Lopez: Should I feel bad for Al Gore?
Emery: Of course you should. He was pushed out of his own line of work (which was academic and technical), and into something he didn’t quite understand. He rose quickly and effortlessly, because he always stepped into the shoes (or the seats) of his father, and because he always looked so fantastic on paper: the good looks (he once looked like Clark Kent, about to duck into the phone booth); the picturesque family; the showy intelligence; and the really hard work. Bill Clinton picked him for exactly these reasons, and pushed up him to the head of the line as his heir. Then, starting at the 1996 convention, he was thrown into the deep end of the pool, which was the first contested election of his life, unprotected by his father’s name, or by Bill Clinton’s talent, and began making mistake after mistake.
All through 2000, you could see the Democrats’ panic, as they realized they were stuck with a really bad politician — a man who had won a whole string of elections, but was still a really bad politician — and it was too late to take it all back. In the campaign, he endured an enormous amount of personal ridicule, and then lost in the most grueling way possible: in a tie so tight that any outcome was open to question, and in which both sides — Democrats because of the ballot confusion; and Republicans because of the early and false call of Florida, which I think did suppress their vote in some places — had reason to believe they unfairly lost votes. Gore always found politics a chore and a trial — Time magazine said he found it like “crawling over broken glass” — and did it because he was told it was his obligation and duty to make himself president. To do this must really be awful, but to do it and lose — and think that you won, and were cheated — must really be absolute hell.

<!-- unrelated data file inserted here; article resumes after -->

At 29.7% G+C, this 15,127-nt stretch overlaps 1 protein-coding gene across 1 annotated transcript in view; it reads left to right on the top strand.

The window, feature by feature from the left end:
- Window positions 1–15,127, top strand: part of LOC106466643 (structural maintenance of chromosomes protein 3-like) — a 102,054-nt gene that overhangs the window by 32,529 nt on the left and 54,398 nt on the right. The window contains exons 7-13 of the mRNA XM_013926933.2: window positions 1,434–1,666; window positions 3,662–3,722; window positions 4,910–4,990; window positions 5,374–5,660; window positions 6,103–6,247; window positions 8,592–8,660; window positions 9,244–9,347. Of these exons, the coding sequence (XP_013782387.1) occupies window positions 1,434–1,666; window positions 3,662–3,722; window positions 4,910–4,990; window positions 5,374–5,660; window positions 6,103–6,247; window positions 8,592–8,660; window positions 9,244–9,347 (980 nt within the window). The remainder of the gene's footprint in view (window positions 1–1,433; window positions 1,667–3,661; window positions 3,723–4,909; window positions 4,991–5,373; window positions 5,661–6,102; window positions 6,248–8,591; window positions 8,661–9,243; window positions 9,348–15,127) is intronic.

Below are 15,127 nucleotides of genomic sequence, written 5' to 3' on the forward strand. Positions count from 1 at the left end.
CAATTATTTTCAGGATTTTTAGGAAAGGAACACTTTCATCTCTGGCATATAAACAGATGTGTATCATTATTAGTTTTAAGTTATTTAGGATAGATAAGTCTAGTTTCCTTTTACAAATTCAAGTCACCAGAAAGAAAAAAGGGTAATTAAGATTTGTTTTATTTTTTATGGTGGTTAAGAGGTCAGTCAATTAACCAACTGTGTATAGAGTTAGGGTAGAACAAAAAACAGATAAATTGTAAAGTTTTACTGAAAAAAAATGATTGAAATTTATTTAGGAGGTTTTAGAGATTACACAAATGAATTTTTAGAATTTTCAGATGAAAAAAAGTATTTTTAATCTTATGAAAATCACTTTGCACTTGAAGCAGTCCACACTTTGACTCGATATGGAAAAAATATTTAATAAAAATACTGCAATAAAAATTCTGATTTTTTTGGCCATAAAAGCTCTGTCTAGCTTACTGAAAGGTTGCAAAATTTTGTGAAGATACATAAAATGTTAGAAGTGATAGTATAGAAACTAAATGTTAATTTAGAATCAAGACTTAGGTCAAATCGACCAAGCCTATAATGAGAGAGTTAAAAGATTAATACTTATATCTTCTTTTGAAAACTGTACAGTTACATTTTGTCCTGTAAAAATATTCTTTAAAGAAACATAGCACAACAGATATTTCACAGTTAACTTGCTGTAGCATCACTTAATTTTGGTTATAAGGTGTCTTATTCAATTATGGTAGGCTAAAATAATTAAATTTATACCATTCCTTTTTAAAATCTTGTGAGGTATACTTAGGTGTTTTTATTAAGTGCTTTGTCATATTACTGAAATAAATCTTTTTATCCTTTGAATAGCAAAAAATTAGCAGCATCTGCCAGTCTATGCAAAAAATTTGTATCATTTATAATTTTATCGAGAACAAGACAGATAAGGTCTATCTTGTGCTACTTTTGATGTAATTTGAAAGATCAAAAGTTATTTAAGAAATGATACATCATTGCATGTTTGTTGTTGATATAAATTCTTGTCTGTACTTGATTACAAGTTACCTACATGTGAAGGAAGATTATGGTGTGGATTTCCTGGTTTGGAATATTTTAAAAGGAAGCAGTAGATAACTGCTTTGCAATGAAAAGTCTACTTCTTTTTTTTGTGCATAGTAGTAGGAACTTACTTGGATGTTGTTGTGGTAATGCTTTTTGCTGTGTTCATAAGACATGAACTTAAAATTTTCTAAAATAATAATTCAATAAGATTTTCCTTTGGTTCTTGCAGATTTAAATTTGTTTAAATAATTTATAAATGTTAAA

Lopez: John Quincy Adams actually became president unlike Gore but JQA sure sounds like a sad character all the same
Emery: Yes, he was. He was filled with anxieties. For all his successes, his father had drummed it into his head that his (his father’s) career and character had been so magnificent they couldn’t be matched